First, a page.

Any incentives offered cannot be tied to excessive upgrades or different purchase prices etc.  Bone-fide closing costs that are competitive to the marketplace are certainly acceptable and of course fall within allowable seller paid contributions established by the agencies. Builders are allowed to pay or not pay seller contributions the same as any seller in a transaction. Builders believe that if the market will bear incentives toward closing costs, then they can afford to pay those because of increased efficiency.

 

Many builders believe that most lenders, accustomed to 30-45 life span of a loan, are not set up to handle new construction or production home builder business. Most home builder’s lenders go through the entire process knowing that the borrower can qualify before the home is started. The loans often take 4-8 months to fund, and the builder & lender incur the expense of holding on and servicing to that borrower through many of life’s events, keeping the buyer informed, working with them and making adjustments accordingly.

 

From the CFPB’s vantage point, it inherited the situation (read: lack of clarity) from HUD. HUD was dealing with this though RESPA, and years ago HUD had proposed rulemaking to change the regulations to try to prevent certain activities. HUD tried to tighten RESPA to cover certain elements that would be seen as a violation of Section 8 (dealing with preventing an exchange of something of value for a settlement service) but was sued by a home builder’s organization in 2009. In 2010 HUD took another stab at it, and wrote an “Advanced Notice of Rulemaking” where HUD asked for information from the public to do a future rulemaking. Here is the link to HUD’s 2010 ANPR, with background history on this issue: http://www.gpo.gov/fdsys/pkg/FR-2010-06-03/pdf/2010-13350.pdf (page down a couple times and look in the right column). But HUD transferred RESPA to CFPB under Dodd Frank, so new rulemaking was never pursued. At this point nothing has been done by the CFPB, although it is monitoring the builder incentive situation through complaints or its whistleblower site. The CFPB encourages anyone who believes a builder is steering the borrower into using a certain lender, or doing something that appears to be in violation RESPA, to write: http://www.consumerfinance.gov/newsroom/consumer-financial-protection-bureau-begins-taking-whistleblower-tips/.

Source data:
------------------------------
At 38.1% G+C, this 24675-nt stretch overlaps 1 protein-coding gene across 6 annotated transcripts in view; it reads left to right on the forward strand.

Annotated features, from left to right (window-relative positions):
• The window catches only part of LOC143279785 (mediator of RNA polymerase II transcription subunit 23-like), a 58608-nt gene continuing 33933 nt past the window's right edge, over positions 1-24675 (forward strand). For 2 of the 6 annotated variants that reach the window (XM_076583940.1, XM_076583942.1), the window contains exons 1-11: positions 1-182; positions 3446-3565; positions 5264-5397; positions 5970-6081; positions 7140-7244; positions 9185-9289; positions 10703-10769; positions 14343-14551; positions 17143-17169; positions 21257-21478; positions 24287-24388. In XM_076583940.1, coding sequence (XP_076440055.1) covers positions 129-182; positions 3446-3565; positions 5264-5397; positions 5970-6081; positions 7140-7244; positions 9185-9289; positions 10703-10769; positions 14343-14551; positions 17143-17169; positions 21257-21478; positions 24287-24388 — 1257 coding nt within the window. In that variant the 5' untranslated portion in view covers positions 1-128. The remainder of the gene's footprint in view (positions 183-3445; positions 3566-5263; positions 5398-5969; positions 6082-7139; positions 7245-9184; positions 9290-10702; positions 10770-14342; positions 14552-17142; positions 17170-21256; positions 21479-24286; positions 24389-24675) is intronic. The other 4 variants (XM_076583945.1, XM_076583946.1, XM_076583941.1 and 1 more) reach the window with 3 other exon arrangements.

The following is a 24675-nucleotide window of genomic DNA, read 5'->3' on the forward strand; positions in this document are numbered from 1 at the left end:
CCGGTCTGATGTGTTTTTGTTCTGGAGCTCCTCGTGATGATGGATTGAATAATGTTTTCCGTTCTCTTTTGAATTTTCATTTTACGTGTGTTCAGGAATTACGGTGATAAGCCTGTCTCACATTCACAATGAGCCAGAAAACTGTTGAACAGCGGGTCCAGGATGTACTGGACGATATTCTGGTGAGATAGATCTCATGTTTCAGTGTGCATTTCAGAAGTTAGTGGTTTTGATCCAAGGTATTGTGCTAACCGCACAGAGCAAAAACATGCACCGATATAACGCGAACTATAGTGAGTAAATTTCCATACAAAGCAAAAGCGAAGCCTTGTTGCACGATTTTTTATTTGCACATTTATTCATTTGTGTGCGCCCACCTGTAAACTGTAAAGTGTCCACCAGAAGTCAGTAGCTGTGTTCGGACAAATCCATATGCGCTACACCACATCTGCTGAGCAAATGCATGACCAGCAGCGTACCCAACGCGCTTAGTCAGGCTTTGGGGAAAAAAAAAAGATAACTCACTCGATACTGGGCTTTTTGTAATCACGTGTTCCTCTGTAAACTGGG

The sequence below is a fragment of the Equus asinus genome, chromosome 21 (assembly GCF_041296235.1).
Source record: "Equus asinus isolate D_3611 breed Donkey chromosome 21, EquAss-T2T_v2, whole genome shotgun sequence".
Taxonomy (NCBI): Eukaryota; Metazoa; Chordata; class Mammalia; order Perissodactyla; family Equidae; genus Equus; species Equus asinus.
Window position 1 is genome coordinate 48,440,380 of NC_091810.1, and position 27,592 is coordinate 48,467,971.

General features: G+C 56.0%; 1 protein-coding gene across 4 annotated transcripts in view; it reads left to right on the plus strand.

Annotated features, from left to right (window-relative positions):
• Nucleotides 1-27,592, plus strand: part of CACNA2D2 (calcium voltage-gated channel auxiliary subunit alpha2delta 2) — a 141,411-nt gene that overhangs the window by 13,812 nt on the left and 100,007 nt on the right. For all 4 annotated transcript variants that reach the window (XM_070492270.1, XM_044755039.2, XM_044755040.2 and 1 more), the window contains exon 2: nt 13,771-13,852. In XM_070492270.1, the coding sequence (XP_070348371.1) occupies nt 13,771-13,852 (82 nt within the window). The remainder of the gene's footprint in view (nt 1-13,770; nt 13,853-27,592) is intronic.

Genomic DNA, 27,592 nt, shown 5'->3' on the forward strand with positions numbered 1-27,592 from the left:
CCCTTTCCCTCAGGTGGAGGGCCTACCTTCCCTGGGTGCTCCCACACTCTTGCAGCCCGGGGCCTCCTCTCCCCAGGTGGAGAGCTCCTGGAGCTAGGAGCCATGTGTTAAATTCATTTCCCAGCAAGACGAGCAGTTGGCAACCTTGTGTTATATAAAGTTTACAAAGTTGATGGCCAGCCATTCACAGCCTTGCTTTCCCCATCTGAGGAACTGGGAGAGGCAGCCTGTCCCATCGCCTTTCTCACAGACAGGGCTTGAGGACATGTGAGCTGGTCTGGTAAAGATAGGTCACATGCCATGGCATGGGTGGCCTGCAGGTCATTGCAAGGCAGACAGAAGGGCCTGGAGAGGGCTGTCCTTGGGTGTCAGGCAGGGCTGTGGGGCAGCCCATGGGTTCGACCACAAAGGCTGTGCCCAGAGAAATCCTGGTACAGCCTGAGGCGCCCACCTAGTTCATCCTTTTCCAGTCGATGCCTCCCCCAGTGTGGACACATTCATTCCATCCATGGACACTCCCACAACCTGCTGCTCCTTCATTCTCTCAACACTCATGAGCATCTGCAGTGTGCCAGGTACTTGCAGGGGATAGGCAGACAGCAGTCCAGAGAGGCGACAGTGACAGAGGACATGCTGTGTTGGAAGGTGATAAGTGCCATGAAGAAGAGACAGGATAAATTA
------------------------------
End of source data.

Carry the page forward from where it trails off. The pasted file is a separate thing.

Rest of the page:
In the end, builders, lenders, brokers, and banks must do what is right for the consumer and be compliant.  Serving the consumer by providing an option for one-stop-shopping with a seller’s incentive is a value to today’s consumer. If another lender is able to provide a better package; that is competition and may the best win. All of us must work for the consumer and it is always their choice.

 

 

A priest says to his friend, the rabbi, that he has a perfect way of eating for free in restaurants. “I go in at well past 9 o’clock in the evening, eat several courses slowly, and linger over coffee, port and a cigar. Come 2AM, as they are clearing everything away, I just keep sitting there until eventually a waiter comes up and asks me to pay. Then I say: ‘I’ve already paid your colleague who has left.’ Because I am a man of the cloth, they take my word for it, and I leave.”

The rabbi is impressed, and says: “Let’s try it together this evening.”

So the priest books them into a restaurant and at 2AM they are both still quietly sitting there after a very full meal. Sure enough, a waiter comes over and asks them to pay. The priest just says: “I’ve already paid your colleague who has left.”

And the rabbi adds: “And we are still waiting for the change!”

 

Rob

(Copyright 2014 Chrisman LLC. All rights reserved. Occasional paid job listings do appear. This report or any portion hereof may not be reprinted, sold or redistributed without the written consent of Rob Chrisman.)